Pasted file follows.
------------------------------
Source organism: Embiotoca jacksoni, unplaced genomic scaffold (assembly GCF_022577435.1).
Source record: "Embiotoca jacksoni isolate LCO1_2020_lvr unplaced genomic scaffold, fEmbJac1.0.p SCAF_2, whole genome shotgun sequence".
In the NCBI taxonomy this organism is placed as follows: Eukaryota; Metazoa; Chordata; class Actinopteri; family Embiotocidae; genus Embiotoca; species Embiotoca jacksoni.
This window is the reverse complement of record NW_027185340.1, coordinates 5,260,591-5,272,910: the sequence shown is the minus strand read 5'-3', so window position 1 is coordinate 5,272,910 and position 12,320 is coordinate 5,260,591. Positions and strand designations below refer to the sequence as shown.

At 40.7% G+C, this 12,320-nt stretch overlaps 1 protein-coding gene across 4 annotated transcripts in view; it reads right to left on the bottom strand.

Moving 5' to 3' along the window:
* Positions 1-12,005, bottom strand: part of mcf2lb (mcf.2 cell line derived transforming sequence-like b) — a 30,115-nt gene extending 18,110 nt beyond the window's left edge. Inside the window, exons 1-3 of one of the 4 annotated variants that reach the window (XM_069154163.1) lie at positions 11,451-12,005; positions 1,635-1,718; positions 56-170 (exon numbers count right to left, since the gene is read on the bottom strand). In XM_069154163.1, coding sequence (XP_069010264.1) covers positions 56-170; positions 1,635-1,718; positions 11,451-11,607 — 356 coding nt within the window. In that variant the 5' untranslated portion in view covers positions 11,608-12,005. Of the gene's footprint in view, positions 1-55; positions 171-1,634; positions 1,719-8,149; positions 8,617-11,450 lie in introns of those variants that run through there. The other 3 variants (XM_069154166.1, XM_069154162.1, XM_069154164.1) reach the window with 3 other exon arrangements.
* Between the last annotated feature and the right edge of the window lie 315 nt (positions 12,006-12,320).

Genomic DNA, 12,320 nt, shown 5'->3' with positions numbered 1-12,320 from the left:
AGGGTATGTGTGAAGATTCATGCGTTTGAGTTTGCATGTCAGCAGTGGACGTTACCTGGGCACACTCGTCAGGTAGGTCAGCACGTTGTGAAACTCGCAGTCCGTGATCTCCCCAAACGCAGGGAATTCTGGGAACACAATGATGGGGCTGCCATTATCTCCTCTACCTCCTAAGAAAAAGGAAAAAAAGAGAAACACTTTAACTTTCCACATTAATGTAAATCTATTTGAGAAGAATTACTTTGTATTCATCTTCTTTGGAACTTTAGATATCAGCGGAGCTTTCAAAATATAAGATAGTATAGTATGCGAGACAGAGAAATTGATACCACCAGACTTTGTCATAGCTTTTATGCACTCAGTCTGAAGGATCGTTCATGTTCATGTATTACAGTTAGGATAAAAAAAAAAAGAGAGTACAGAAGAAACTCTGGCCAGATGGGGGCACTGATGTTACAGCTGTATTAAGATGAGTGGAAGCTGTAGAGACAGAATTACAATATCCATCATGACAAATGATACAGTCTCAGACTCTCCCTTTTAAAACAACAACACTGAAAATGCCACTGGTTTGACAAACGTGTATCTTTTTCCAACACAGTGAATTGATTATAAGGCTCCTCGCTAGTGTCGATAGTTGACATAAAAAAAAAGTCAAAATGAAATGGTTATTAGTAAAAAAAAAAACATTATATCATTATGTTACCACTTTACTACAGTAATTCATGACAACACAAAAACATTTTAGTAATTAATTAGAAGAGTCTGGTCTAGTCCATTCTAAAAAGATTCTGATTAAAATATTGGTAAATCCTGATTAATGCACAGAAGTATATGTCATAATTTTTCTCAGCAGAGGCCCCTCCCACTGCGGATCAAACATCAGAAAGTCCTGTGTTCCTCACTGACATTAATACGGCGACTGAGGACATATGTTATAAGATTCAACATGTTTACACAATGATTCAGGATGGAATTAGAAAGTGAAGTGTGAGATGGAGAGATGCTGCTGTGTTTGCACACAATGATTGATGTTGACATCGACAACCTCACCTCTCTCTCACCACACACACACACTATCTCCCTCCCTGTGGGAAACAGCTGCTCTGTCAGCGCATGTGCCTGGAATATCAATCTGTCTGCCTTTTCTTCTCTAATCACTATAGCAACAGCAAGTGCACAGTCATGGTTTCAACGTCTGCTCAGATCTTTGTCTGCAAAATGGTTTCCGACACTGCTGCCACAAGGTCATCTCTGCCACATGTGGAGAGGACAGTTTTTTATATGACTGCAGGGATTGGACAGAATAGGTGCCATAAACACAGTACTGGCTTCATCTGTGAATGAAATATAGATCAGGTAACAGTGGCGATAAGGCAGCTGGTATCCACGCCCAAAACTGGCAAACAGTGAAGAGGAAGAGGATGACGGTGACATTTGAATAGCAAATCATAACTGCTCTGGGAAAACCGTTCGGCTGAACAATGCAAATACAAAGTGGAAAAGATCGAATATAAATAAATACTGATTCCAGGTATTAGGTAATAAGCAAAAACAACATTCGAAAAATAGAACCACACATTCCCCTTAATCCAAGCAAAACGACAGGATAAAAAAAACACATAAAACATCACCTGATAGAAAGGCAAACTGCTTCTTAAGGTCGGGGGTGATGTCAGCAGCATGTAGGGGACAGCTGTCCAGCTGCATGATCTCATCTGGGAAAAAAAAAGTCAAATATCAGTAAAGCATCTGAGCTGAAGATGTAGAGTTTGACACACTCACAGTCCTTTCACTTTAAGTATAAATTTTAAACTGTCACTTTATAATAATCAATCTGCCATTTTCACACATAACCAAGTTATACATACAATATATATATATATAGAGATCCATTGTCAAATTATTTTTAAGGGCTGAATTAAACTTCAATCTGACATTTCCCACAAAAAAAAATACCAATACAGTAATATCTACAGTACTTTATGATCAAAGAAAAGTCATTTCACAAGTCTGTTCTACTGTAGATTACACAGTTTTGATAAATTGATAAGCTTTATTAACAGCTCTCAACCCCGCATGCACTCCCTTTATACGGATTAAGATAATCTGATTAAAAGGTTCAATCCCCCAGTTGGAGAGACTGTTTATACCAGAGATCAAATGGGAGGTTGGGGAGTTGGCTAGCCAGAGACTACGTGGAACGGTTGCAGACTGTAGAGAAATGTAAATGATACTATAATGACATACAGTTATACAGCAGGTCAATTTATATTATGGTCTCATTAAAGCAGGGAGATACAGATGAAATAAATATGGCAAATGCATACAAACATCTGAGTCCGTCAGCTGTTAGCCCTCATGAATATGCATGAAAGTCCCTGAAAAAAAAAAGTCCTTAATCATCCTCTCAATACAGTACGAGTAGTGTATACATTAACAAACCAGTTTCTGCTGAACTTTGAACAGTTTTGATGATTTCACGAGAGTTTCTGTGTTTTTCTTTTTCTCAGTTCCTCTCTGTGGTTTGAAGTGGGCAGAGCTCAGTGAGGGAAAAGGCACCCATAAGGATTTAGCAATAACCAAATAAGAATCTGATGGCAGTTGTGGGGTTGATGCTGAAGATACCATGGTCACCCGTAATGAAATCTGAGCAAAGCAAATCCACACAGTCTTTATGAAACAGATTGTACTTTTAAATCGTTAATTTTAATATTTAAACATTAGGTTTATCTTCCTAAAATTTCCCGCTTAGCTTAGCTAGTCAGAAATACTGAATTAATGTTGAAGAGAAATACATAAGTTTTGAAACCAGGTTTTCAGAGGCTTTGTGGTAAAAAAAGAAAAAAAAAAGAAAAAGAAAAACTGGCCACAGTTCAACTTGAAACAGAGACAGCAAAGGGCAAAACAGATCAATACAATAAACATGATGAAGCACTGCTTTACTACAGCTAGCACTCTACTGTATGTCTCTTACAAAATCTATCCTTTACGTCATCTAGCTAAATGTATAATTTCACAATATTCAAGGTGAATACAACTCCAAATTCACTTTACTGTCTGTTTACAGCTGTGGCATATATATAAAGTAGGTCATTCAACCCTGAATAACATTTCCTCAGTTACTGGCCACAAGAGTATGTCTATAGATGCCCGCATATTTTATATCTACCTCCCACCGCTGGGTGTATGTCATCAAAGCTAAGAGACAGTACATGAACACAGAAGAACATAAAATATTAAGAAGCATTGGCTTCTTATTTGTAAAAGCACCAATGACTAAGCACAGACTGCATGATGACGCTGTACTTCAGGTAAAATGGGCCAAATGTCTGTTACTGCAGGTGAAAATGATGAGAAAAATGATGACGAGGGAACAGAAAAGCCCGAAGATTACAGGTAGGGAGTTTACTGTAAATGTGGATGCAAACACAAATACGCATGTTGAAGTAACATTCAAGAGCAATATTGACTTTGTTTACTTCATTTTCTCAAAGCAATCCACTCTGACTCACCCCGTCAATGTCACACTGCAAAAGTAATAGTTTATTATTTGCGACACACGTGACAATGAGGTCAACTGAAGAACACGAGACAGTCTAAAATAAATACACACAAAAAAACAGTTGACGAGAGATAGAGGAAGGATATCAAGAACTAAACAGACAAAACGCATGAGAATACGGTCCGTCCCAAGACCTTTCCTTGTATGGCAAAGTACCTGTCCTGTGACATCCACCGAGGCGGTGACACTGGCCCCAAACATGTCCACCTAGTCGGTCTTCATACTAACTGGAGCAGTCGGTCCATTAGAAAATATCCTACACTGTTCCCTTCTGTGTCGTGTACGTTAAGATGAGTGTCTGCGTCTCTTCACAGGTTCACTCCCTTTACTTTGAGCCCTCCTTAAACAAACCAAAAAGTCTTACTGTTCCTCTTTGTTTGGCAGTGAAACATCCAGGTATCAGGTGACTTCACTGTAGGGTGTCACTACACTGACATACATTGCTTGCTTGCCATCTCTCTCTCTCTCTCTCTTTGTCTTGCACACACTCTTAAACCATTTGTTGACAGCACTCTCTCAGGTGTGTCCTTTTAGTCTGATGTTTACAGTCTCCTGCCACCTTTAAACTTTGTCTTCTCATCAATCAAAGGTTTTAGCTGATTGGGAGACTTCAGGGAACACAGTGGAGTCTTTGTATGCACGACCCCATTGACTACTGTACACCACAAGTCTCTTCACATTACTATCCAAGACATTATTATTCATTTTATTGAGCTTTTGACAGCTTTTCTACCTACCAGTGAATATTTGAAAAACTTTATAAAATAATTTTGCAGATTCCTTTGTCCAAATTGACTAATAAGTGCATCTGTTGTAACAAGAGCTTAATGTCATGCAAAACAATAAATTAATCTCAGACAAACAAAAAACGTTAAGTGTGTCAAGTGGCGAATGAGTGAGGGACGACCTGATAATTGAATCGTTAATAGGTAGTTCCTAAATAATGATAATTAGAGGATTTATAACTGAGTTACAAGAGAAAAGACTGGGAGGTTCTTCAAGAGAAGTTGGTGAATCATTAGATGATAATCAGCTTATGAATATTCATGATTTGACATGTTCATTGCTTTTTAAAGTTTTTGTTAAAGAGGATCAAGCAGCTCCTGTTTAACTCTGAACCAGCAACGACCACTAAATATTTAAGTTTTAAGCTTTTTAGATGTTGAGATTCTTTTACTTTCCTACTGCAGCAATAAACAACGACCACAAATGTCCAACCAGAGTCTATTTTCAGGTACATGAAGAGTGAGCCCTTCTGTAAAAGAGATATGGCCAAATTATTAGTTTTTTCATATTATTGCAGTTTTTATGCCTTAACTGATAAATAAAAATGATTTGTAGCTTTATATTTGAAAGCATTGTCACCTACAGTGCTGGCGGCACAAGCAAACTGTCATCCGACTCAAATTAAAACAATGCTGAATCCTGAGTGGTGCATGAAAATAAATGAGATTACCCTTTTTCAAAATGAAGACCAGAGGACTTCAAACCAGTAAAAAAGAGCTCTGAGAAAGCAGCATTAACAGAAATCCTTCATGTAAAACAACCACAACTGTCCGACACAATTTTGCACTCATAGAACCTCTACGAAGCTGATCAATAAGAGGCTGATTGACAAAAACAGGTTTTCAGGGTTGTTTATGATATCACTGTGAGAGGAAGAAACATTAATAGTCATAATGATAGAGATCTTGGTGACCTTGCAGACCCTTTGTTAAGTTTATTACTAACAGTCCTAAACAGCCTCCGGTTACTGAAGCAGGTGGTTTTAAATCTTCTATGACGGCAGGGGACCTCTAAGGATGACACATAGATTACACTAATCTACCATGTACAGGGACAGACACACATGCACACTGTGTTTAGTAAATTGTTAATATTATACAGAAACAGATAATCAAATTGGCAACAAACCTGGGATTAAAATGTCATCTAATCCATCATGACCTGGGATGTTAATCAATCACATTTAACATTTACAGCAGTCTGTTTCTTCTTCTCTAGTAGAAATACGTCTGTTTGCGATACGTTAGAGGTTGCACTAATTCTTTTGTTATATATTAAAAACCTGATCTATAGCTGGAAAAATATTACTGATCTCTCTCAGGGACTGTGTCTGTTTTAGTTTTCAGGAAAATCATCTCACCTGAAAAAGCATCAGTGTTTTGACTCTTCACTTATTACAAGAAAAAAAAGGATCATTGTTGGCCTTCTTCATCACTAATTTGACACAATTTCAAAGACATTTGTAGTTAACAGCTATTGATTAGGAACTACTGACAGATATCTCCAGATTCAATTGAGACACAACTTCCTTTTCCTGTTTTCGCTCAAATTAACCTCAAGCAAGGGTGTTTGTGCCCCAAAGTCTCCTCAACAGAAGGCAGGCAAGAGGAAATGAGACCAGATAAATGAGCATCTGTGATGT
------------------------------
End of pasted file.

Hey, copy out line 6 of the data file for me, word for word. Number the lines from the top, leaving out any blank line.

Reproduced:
Moving 5' to 3' along the window: